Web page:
Finally got around to watching this classic. It's not nearly as earth shattering as All That Jazz, but Cabaret is a timeless film with outstanding musical numbers and performances, particularly from Joel Grey who is absolutely brilliant. Fosse was one of the greats and created films that could never be duplicated in any way, try as they might.
I can't help but get the nagging feeling there's wasted potential in this film. We could have had deeper meaning in the rise of the Nazi party with the main love story but it feels slapped together. I've read the book Goodbye to Berlin which slightly alters the material of Sally Bowles story which is only around 60 pages of a 250 page book. The acting is spot on but the direction is forgettable once it's ended.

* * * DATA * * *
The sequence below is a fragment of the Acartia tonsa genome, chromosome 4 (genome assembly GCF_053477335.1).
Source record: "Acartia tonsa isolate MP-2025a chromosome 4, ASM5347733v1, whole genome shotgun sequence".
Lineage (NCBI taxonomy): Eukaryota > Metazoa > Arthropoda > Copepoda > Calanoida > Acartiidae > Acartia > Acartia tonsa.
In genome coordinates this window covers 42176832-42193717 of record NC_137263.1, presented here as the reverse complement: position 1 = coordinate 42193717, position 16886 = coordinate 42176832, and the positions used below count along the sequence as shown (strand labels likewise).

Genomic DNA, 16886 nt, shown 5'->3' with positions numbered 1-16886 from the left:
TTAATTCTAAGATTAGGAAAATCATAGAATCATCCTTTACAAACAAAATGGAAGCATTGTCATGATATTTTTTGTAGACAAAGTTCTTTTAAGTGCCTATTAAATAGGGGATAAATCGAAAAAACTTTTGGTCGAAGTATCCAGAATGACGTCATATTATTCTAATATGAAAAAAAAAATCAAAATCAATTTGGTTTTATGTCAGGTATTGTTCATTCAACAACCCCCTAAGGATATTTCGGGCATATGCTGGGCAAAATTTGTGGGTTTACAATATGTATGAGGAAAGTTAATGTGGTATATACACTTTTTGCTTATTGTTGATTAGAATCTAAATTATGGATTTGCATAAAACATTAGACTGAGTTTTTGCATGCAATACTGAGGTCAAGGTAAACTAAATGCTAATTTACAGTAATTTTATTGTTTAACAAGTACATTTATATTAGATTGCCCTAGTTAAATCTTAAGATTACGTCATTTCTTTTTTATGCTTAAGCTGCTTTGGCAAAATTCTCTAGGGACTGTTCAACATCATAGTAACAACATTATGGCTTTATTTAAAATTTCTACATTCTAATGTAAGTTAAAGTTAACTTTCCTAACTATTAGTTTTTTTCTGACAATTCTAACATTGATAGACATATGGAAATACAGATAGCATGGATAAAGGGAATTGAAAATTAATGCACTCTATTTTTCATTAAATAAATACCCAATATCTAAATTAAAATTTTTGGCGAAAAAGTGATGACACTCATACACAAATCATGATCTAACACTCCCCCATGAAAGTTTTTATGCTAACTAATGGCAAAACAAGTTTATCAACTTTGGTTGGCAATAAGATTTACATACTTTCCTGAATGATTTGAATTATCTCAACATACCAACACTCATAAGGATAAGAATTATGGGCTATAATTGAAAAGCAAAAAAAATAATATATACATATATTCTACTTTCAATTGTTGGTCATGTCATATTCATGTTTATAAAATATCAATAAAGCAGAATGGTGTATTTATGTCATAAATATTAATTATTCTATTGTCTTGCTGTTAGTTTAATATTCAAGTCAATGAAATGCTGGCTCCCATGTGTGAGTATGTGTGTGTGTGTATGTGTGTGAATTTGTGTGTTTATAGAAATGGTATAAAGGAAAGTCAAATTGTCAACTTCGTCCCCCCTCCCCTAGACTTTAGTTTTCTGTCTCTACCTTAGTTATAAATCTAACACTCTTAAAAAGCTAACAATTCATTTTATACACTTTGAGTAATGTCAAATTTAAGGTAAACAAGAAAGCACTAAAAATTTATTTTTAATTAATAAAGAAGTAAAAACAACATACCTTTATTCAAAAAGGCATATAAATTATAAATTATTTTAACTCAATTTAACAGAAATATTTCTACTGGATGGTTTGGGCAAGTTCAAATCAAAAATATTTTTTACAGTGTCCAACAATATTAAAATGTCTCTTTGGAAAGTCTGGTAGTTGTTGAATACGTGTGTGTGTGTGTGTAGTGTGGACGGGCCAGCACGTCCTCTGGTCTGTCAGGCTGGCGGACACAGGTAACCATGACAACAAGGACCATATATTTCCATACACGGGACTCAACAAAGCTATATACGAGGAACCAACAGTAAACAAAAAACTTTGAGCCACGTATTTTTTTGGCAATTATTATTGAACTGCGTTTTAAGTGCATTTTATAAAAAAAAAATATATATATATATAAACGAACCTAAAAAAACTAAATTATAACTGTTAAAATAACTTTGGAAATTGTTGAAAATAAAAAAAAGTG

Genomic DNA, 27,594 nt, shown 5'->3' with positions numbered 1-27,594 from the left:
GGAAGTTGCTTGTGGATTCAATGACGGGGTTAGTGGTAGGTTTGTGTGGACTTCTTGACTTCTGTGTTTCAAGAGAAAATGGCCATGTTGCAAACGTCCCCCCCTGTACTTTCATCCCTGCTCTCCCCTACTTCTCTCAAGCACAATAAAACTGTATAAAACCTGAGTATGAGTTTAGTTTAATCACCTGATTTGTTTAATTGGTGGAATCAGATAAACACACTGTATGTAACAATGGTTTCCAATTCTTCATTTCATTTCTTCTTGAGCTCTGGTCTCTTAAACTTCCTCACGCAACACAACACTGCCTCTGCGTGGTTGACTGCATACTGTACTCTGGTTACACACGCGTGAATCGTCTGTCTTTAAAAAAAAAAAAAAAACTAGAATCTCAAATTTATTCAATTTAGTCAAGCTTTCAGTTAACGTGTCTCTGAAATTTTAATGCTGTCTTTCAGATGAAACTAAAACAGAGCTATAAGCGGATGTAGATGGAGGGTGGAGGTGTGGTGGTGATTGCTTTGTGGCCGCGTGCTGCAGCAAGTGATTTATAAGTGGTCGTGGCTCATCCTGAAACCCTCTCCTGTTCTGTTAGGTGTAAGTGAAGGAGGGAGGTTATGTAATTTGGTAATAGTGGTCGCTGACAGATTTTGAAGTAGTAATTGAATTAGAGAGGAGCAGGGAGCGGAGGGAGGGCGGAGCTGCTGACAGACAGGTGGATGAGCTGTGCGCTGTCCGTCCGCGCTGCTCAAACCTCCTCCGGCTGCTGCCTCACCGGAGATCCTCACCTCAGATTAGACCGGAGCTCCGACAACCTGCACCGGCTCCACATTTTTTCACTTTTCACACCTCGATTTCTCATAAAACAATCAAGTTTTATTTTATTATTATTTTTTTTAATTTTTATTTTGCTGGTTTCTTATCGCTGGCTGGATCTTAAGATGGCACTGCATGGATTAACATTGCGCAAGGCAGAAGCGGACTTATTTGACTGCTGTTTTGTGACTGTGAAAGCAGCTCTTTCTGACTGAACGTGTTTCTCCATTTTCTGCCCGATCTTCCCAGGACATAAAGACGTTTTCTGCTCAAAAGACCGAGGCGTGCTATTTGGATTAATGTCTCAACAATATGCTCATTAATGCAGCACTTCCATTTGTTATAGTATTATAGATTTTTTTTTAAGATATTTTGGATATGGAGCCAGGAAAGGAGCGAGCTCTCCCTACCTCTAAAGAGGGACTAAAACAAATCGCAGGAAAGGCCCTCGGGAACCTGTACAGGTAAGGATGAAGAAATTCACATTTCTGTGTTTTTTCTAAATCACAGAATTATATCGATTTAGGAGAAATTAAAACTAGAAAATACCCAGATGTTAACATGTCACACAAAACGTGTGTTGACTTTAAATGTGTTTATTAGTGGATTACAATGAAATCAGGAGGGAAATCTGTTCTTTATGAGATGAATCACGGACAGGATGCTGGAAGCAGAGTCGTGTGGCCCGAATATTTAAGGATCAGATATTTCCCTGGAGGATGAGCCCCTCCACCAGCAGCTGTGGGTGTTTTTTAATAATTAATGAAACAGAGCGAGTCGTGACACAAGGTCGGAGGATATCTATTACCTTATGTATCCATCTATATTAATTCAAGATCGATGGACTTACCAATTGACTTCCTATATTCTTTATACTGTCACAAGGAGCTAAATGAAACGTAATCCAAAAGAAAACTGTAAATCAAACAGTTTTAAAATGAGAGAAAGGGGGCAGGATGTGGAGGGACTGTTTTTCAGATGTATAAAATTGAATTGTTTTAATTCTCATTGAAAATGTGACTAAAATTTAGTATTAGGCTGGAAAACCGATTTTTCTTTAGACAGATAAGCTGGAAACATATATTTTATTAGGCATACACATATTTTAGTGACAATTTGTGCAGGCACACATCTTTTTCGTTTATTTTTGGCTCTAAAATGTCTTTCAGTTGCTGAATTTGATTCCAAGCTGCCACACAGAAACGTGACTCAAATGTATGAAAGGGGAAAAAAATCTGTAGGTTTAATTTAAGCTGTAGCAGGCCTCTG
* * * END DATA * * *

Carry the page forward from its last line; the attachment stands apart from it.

Though not quite as staggering as Sam Mendes' more recent stage incarnation, Fosse's film is still sublime and easily counted among the greatest films of the 70s. Minnelli is exquisite and it's all a marvelously sly warning that a life of unchecked irresponsibility and decadence can blind one to the brutal truths of the world and keep you from hearing the wolves knocking at the door.
For more context to the film, I recommend you read Goodbye to Berlin, (the book that Cabaret was based on) before watching this, although it is not essential. The film does a brilliant job at standing on its own and subtly emphasises the rapid decline of Berlin as it spun out of control. I especially enjoyed the use of the little cabaret vignettes with messages that tie back into the main plot.